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Friday, June 14, 2019

Elephant story ! ~ baby born at Belgium Zoo


Brugelette is a municipality located in the Belgian province of Hainaut.  The Battle of Jemappes (6 Nov 1792) took place near the town of Jemappes in Hainaut, Austrian Netherlands (now Belgium), near Mons during the War of the First Coalition, part of the French Revolutionary Wars. One of the first major offensive battles of the war, it was a victory for the armies of the infant French Republic, and saw the French Armée du Nord, which included a large number of inexperienced volunteers, defeat a substantially smaller regular Austrian army.

General Charles François Dumouriez, in command of an army of French Revolutionary volunteers, faced the Imperial army of Field Marshal Duke Albert of Saxe-Teschen and his second-in-command François de Croix, Count of Clerfayt. The French, who outnumbered their opponents by about three-to-one, launched a series of enthusiastic but uncoordinated attacks against the Austrian position on a ridge. At length, the French seized a portion of the ridge and the Austrians were unable to drive them away. Saxe-Teschen conceded defeat by ordering a withdrawal.  Jemappes was won by costly but effective charges against the Austrians' prepared position. Dumouriez overran the Austrian Netherlands within a month, but lost it at the Battle of Neerwinden in March. The French would not reconquer the Austrian Netherlands until the summer of 1794.

I love elephants ~ and recently I had posted on the  newly-built water shower for  Akila,  17-year-old female elephant at the Thiruvanaikoil Arulmigu Jambukeswarar Akhilandeswari temple,  to beat the heat as the temperature soars beyond a threshold in city. The female elephant, which required frequent bathing to beat the heat, now would be able to keep itself cool and active with the water shower, the authorities said. The shower, costing 1 lakh, was gifted to the temple by a Chennai-based donor to celebrate the elephants birthday, which falls this month.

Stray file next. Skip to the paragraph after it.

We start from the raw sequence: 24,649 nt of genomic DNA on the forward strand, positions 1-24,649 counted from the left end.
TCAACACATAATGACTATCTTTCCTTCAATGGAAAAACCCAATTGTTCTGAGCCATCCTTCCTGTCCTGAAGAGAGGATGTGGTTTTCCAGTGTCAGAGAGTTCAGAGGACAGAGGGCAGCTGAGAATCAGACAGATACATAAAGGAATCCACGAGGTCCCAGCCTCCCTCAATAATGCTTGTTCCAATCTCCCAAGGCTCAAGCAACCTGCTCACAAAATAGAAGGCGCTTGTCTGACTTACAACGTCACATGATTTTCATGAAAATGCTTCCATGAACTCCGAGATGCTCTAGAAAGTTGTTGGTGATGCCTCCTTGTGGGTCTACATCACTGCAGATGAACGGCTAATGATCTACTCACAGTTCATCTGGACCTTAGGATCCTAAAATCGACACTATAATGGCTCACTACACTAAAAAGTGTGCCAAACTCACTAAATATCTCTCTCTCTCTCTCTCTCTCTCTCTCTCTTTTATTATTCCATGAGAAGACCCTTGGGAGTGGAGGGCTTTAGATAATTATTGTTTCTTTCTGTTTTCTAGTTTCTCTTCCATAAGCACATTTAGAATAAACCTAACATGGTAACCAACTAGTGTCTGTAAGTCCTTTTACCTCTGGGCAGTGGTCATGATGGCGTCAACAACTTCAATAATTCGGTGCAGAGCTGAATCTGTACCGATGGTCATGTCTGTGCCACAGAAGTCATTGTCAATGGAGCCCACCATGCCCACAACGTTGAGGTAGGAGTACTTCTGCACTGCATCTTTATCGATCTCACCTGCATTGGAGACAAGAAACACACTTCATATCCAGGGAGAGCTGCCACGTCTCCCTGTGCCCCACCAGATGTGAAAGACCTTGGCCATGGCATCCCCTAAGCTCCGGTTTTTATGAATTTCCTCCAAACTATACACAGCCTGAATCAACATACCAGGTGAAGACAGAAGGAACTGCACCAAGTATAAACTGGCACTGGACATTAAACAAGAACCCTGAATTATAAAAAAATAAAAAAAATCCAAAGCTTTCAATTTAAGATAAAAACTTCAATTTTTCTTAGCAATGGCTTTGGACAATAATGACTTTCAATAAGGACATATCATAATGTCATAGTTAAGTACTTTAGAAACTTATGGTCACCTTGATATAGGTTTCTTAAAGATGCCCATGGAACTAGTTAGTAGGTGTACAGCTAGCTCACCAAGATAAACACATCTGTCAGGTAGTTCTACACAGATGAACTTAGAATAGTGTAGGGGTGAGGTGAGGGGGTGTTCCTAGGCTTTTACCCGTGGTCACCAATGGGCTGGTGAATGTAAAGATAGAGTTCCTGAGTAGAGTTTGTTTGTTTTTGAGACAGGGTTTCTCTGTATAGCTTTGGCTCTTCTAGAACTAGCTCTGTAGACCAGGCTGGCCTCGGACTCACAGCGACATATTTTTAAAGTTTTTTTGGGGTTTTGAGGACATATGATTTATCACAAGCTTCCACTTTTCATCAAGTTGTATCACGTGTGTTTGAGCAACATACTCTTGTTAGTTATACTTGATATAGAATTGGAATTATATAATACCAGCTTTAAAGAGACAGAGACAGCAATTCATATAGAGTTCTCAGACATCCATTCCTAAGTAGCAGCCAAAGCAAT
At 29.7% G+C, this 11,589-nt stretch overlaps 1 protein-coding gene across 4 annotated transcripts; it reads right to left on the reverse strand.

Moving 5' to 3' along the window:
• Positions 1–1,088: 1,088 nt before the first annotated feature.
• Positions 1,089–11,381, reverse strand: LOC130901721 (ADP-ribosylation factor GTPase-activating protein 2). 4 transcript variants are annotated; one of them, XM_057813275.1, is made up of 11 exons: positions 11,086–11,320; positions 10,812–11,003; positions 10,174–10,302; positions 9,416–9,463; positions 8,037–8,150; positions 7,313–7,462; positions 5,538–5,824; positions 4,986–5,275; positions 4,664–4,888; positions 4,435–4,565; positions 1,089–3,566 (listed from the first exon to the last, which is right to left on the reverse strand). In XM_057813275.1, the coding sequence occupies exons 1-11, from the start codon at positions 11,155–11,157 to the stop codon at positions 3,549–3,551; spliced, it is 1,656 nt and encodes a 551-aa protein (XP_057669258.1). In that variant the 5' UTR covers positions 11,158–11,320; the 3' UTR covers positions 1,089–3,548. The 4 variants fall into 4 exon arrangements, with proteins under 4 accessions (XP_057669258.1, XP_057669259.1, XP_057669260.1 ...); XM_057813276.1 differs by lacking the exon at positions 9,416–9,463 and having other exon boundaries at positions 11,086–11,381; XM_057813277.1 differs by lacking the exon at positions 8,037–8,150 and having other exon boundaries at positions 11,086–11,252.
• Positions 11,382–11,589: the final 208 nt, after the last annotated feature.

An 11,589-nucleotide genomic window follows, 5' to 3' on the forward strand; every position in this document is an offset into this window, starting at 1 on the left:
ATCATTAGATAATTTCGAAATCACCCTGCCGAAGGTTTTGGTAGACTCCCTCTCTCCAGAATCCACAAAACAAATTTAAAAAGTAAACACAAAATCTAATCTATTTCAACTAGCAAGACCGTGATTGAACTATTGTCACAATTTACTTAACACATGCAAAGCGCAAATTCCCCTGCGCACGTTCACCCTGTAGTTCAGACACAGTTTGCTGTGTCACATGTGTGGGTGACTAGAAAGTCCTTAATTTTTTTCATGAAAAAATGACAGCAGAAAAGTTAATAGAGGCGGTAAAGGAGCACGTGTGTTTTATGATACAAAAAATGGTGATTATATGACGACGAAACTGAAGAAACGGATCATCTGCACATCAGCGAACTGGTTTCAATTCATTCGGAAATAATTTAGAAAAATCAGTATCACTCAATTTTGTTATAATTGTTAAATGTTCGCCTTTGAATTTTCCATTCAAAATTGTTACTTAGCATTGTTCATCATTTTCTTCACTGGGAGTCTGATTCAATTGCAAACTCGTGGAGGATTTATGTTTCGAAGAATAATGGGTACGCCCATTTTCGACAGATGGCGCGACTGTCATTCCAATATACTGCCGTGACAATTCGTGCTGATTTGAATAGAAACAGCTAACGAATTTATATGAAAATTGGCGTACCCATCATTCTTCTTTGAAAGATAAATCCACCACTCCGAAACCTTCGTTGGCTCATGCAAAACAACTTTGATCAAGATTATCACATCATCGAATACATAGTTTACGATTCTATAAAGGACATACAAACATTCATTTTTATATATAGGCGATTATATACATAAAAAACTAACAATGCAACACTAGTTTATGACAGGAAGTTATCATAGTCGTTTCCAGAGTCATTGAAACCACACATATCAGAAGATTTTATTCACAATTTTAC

Every now and then, we happen to see campaigns in various modes – spearheaded by foreigners, calling people and funds to save elephants - they would try to portray that in India, elephants are treated cruelly, being tortured and are suffering .. .. go to Kerala – in Temples if you have time to spend – you can realise the bond that exists between humans and the pachyderm and the way they are treated not with care but with affection.

The potential disruption to trade in services from Brexit could pose a far greater threat to the UK and EU economies than restrictions around the movement of goods, according to new research from the Dublin-based Institute for International and European Affairs (IIEA).The study - entitled “The Elephant in the Room” - argues that while much of the debate around the implications of Brexit has centred on the free movement of goods, there has been comparatively little focus on the issue of services, which makes up nearly three quarters of the UK’s economic output, and about 70 per cent of the EU’s economic activity.

Miles away, Animal park PairiDaiza in Brugelette in Hainaut province this weekend welcomed a new arrival, with the birth of a baby elephant. The baby is the fourth to be born in the park, and the fourth offspring of 16-year-old mother Farina, whose first two calves were born while she was at Hannover Zoo in Germany.

The father is 18-year-old Po Chin, who has been at PairiDaiza since 2010, and who has already sired two calves there – Ta Wan in 2017 and Malee in February this year.The new female, who is yet to be named, is the second calf to be born this year. The zoo said she was in good health, surrounded by her mother and a team of zoo workers. The elephants at the park are Indian elephants, making up a herd 20-strong, the largest herd of Indian elephants in Europe.

The Indian elephant is one of three types of Asian elephant, all of which are generally smaller than their African cousins, standing up to 3.5m at the shoulder and weighing up to 5 tonnes. The female is smaller than the male, and has short tusks or none at all. Perhaps the most recognisable feature of the Indian variety is their noticeably smaller ears.The Indian elephant has been listed as endangered since 1986, because of a loss of habitat, environmental deterioration and the fragmentation of wild populations. It is now extinct in Pakistan, but there are populations mainly in India, Myanmar, Thailand and Malaysia.

“We’ve had a lot of luck,” said head elephant keeper Rob Conachie. “This is the third female out of four births here. It’s a step forward in the protection of this species. There are only 38,000 of these wonderful creatures left on the planet, so every birth, especially of a female, is of huge importance.”

With regards – S. Sampathkumar
14th June 2019
Reference on zoo elephant :https://www.brusselstimes.com / photo : dailymail.co.uk

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